After Hurricane Irma made landfall in Florida, our feeding team left Virginia on September 12 to head south, not knowing where exactly they would go. The next morning, they awoke to an invitation to set up in Palm Coast, Florida.
This region had been affected by Hurricane Matthew in 2016, and when Irma swept through, FBC Palm Coast knew what to do. So when our team arrived, we weren’t there to take over. We were there to join them.
The church was with us lock-step, every meal, every day, for two weeks, in their community.
Rewind a few weeks to the end of August. Hurricane Harvey made landfall on Friday, August 25, between Port Aransas and Port O’Connor, Texas, and just 2 days later on Sunday, Pastor Steve called our Operations Center.
Disaster response, like anything we do on mission, isn’t only about where we go. It’s also just as much about who goes. Pastor Jeff Kinder of Rosedale Baptist in the BGAV’s Southwest Region has led his church’s growing involvement in disaster response:
One year ago at the BGAV Annual Meeting, we started an incredible journey with Texas Baptist Chaplaincy to relaunch our Disaster Crisis Care Chaplaincy team, and this August we trained 14 new chaplains.
Within weeks, after Hurricane Harvey made landfall, we had the tremendous opportunity to mobilize many of these team members to Texas and Florida, to hear the stories first-hand and offer support to individuals. What had been hypothetical situations became real-life experiences, like these two stories Kristen Curtis, Volunteer Coordinator, experienced:
That first morning in Liberty, we went to the local shelter. As we were walking out, there was a circle of people sitting around a coffee-can-turned-ashtray smoking. I made eye contact with the man sitting closest to me, and we struck up a conversation. He had just finally moved into a “real” house, and moved everything he owned into the garage of this rental. It was a rental, but it was his—a stick-built, solid not-travel-trailer home and then this flood happened and he lost everything. His landlord had already told him that they weren’t planning to repair or rebuild the house. Everything he had stored in the garage was destroyed by floodwaters. His car was damaged beyond repair. And he had no insurance.
I didn’t have any solutions for him, but I could listen. And when it was time for me to go, I asked if I could pray with him and he said, “I was hoping that you would.” After we prayed, he gave me a hug and said, “Thanks for listening. I hadn’t shared my story with anybody yet. You know, everybody in here has a story like that. I didn’t want to burden them with mine.”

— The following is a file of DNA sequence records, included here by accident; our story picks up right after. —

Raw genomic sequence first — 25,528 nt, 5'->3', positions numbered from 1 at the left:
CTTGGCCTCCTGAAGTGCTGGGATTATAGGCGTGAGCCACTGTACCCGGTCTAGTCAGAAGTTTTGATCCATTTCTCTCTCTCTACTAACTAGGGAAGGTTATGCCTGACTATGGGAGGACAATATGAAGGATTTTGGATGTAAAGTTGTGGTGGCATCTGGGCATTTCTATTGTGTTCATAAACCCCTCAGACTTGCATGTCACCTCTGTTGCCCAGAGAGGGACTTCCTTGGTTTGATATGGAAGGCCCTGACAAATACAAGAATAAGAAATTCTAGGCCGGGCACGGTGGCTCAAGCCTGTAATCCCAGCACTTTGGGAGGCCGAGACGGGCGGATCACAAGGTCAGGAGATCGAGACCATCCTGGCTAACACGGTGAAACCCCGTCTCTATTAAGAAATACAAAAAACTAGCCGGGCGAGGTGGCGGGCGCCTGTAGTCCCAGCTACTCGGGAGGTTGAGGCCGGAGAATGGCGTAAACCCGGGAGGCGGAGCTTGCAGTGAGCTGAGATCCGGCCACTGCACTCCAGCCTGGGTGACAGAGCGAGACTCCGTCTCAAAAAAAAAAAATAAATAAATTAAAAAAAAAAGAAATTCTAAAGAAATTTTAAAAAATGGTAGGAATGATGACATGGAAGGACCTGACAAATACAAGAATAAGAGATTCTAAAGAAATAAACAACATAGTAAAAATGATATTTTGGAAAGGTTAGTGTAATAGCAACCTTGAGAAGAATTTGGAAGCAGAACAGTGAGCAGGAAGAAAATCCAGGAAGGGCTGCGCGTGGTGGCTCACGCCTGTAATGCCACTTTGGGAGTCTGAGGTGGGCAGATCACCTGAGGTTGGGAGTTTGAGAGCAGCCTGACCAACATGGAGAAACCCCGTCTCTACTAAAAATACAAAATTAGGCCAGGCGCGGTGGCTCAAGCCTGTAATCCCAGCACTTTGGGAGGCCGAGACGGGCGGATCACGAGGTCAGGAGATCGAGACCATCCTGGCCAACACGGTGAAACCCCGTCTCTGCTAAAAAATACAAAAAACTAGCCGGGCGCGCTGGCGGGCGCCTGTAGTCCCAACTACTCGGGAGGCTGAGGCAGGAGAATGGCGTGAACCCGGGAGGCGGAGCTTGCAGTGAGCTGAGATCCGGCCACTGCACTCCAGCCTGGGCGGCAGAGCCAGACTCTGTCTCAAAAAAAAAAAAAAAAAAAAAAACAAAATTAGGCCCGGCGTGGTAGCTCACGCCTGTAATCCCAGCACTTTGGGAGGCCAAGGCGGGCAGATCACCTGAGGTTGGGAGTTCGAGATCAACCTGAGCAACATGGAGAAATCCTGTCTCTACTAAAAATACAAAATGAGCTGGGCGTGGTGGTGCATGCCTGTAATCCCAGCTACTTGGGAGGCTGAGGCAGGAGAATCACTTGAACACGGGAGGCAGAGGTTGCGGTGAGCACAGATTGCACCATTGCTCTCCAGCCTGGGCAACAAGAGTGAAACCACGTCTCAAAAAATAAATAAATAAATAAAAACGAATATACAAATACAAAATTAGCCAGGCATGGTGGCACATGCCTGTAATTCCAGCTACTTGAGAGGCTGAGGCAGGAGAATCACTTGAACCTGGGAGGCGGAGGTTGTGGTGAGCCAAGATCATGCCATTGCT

Later that afternoon, I was back at the church when a woman walked in. She had lost her home in the flood, and her special needs child could not handle the close quarters of a shelter, so they had been sleeping in their car for a week. She was desperate for help — sleep, a meal, gas money. She was waiting for a relief check from another organization, but her information had been mistyped, so it was delayed. She needed help beyond the scope of what we could offer, but we could walk with her through the process. Phone call after phone call, she relayed her situation again and again to relief workers. We found a way to get a hot meal for dinner, and she had a bed in a local hotel for the night.
The next day, she came in a little brighter. We started working the phones again, at one point being passed off from one hotline to another to another, which pointed us back to the original 1-800 number. At this point, my friend laughed at the absurdity of it all. What a small victory! This woman who could not stop crying the day before had just hit yet another bureaucratic roadblock, and instead of giving up, defeated, she laughed.
Two days later, she had continued making the phone calls on her own to push forward on her path to recovery.
What had we accomplished? We didn’t feed her, we didn’t clothe her, we didn’t replace her house, we didn’t get her a place to sleep. We walked with her in this moment of tremendous need. We listened to her. We cried with her. We prayed with her. And we advocated for her.
The stories go on. Kristen and our chaplains, our assessors, our host churches, and every volunteer who has served has a story of how they have seen God at work in the midst of the storm.
So for us, we celebrate and remember all God has done and give thanks for our Virginia Baptist family. We prepare for the next storm so when it comes, we will be ready to respond. We will be ready to meet these human needs.
And we will be ready to do more together than any of us could do on our own.